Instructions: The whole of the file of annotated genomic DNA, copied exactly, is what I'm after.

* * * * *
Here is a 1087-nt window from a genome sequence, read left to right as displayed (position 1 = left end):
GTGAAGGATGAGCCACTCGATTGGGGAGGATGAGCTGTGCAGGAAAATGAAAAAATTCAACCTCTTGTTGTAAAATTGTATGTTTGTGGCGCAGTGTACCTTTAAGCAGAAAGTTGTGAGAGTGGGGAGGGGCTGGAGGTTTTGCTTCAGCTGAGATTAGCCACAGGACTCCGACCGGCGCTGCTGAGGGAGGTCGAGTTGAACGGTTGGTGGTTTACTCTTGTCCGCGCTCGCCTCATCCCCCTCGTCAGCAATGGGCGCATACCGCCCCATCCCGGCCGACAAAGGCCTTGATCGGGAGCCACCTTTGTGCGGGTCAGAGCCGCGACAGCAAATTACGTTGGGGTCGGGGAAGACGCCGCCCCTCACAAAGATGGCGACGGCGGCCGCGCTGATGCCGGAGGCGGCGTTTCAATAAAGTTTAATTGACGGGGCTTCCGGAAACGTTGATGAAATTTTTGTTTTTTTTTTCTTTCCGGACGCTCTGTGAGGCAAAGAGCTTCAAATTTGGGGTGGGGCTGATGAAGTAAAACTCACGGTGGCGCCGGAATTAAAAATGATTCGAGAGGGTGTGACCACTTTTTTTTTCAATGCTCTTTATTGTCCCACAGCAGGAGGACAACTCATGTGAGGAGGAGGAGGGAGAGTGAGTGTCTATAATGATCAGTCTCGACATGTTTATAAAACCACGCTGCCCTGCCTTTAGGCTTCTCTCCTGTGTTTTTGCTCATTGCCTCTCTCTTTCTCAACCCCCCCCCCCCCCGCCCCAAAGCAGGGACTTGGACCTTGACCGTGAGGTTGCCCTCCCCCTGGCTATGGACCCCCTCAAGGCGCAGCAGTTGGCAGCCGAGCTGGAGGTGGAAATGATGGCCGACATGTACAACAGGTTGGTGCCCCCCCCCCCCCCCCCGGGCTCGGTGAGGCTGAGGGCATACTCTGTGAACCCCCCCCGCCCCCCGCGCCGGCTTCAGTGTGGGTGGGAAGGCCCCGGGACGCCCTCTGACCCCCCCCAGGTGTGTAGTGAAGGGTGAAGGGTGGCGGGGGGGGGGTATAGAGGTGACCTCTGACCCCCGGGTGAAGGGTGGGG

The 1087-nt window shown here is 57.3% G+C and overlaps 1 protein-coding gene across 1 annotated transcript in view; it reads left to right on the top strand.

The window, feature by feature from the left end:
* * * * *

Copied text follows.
Here is a 1087-nt window from a genome sequence, read left to right as displayed (position 1 = left end):
GTGAAGGATGAGCCACTCGATTGGGGAGGATGAGCTGTGCAGGAAAATGAAAAAATTCAACCTCTTGTTGTAAAATTGTATGTTTGTGGCGCAGTGTACCTTTAAGCAGAAAGTTGTGAGAGTGGGGAGGGGCTGGAGGTTTTGCTTCAGCTGAGATTAGCCACAGGACTCCGACCGGCGCTGCTGAGGGAGGTCGAGTTGAACGGTTGGTGGTTTACTCTTGTCCGCGCTCGCCTCATCCCCCTCGTCAGCAATGGGCGCATACCGCCCCATCCCGGCCGACAAAGGCCTTGATCGGGAGCCACCTTTGTGCGGGTCAGAGCCGCGACAGCAAATTACGTTGGGGTCGGGGAAGACGCCGCCCCTCACAAAGATGGCGACGGCGGCCGCGCTGATGCCGGAGGCGGCGTTTCAATAAAGTTTAATTGACGGGGCTTCCGGAAACGTTGATGAAATTTTTGTTTTTTTTTTCTTTCCGGACGCTCTGTGAGGCAAAGAGCTTCAAATTTGGGGTGGGGCTGATGAAGTAAAACTCACGGTGGCGCCGGAATTAAAAATGATTCGAGAGGGTGTGACCACTTTTTTTTTCAATGCTCTTTATTGTCCCACAGCAGGAGGACAACTCATGTGAGGAGGAGGAGGGAGAGTGAGTGTCTATAATGATCAGTCTCGACATGTTTATAAAACCACGCTGCCCTGCCTTTAGGCTTCTCTCCTGTGTTTTTGCTCATTGCCTCTCTCTTTCTCAACCCCCCCCCCCCCCGCCCCAAAGCAGGGACTTGGACCTTGACCGTGAGGTTGCCCTCCCCCTGGCTATGGACCCCCTCAAGGCGCAGCAGTTGGCAGCCGAGCTGGAGGTGGAAATGATGGCCGACATGTACAACAGGTTGGTGCCCCCCCCCCCCCCCCCGGGCTCGGTGAGGCTGAGGGCATACTCTGTGAACCCCCCCCGCCCCCCGCGCCGGCTTCAGTGTGGGTGGGAAGGCCCCGGGACGCCCTCTGACCCCCCCCAGGTGTGTAGTGAAGGGTGAAGGGTGGCGGGGGGGGGGTATAGAGGTGACCTCTGACCCCCGGGTGAAGGGTGGGG

The 1087-nt window shown here is 57.3% G+C and overlaps 1 protein-coding gene across 1 annotated transcript in view; it reads left to right on the top strand.

The window, feature by feature from the left end: